Sunday, March 5, 2017

Benefits of Using Graphic Organizers in the Classroom

Graphic organizers are charts, graphs or diagrams which encourage students to see information as a component of systems rather than isolated facts. After many years of using graphic organizers in my classroom, I am a firm believer in their benefits. Graphic organizers can certainly be used as a teaching tool, but I would like to focus on the benefits as a learning tool for reading comprehension.

Here are 3 great reasons why using graphic organizers is a benefit to your students.


Improves Comprehension

The most obvious reason that I use graphic organizers in my reading classes is because of their benefit of improving reading comprehension. Using graphic organizers helps students to visualize and internalize the material they are reading/learning which leads to a better understanding and a deeper understanding of the material. We want our students to "think deeply" about their reading, but how do we help them do that? Graphic organizers is one way. Graphic organizers can help students organize and prioritize what they are comprehending, and through this visual organization, students are actually able to see the relationships and connections to the information they are reading and learning which leads to improved comprehension.



Benefits All Students

Sometimes, finding materials to benefit all of your students with all of their learning abilities can be difficult. No matter the learning ability of each child in your classroom, graphic organizers can benefit them all. Graphic organizers can be easily changed and altered to help with differentiated instruction for RTI or ELL's. Also, they are a perfect tool for ELL students and students with learning disabilities because they provide a hands on approach to learning. They also help all students to connect new material to prior knowledge, draw conclusions, make inferences, identify main ideas and details and to summarize.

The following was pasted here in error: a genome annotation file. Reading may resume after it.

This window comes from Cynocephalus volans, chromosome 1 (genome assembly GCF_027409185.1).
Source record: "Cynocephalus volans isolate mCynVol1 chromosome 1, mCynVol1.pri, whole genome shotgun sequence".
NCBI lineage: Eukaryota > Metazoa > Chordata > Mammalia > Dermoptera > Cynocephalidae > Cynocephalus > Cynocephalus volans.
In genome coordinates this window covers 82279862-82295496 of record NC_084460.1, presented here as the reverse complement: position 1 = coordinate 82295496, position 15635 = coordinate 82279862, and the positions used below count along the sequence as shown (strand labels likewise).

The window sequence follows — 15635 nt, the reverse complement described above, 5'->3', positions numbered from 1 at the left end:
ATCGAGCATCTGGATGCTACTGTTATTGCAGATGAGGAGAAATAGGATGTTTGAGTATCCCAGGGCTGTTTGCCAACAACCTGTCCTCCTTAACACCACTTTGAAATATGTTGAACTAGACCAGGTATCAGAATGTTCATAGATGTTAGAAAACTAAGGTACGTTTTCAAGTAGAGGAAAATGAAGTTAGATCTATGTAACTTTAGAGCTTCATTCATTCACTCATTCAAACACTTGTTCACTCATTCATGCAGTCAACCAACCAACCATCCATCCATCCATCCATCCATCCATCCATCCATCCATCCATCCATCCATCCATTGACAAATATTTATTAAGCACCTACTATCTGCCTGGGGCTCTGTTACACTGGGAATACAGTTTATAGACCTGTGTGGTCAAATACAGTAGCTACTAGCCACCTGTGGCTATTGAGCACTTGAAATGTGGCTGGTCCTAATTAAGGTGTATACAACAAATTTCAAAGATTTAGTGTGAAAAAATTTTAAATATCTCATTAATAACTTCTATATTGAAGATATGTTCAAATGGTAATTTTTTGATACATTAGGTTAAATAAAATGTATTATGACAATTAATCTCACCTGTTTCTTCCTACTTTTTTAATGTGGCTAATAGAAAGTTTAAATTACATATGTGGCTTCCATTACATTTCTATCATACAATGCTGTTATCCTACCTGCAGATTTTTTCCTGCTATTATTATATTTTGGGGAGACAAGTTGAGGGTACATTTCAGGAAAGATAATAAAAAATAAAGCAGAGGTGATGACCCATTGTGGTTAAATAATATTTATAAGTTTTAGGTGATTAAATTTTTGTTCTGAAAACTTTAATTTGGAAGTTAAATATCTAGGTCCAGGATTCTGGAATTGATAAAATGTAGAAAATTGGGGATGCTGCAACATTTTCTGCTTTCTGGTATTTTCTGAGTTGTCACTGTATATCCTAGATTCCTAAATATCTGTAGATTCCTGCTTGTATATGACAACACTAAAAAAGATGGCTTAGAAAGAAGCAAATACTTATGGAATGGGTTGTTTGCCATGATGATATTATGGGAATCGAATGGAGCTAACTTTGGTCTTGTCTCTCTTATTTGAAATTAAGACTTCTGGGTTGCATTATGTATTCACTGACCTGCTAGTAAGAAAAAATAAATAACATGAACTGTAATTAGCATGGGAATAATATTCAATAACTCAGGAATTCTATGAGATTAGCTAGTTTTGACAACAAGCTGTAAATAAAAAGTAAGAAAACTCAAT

Increases Student Engagement

Students love using graphic organizers. Because of their graphic nature in representing information in a pattern, students tend to stay focused. I know my students are highly motivated and excited to use graphic organizers. I enjoy seeing their excitement in learning.


As with any tool of instruction, modeling how to use each graphic organizer is a key component. We cannot simply expect to assign a story and distribute graphic organizers with the instructions of, "Ok. Read this story and complete the graphic organizer." Teacher instruction on how to use the graphic organizer is vital for success of graphic organizers as a learning tool. Modeling each new type of g.o. is very important to the success of your students. This can be done whole group with chart paper or a document camera. Another key component is feedback. Without proper feedback, students will not improve their responses to reading. I like to have partners or tables share, but to ensure that students are seeing and hearing high quality responses, I like to choose 2 or 3 students' responses to share with the class. (I usually place these under my document camera so the student can see the responses as well.) This has proven to be a very effective way of helping all student improve on their writing responses on their graphic organizers.

If you are not using graphic organizers in your reading class, I highly recommend trying them in your classroom. Over the years, I have definitely seen the benefits of this reading comprehension tool, and they have become one of my favorite strategies that I use in my classroom.


If you are looking for some great free graphic organizers to use with your students, I have some in my store.

Also, be sure to check out my best selling graphic organizers. They are one of my favorite sets, and I use them in my own classroom!


Have a blessed day!



Sunday, February 5, 2017

Valentine's Day Activities for Upper Grades

Valentine's Day can be a lot of fun, even for upper elementary students. I know that my fourth graders still love exchanging cards and candy, but here are a few other fun activities that your students will enjoy in addition to cards on or around this fun holiday.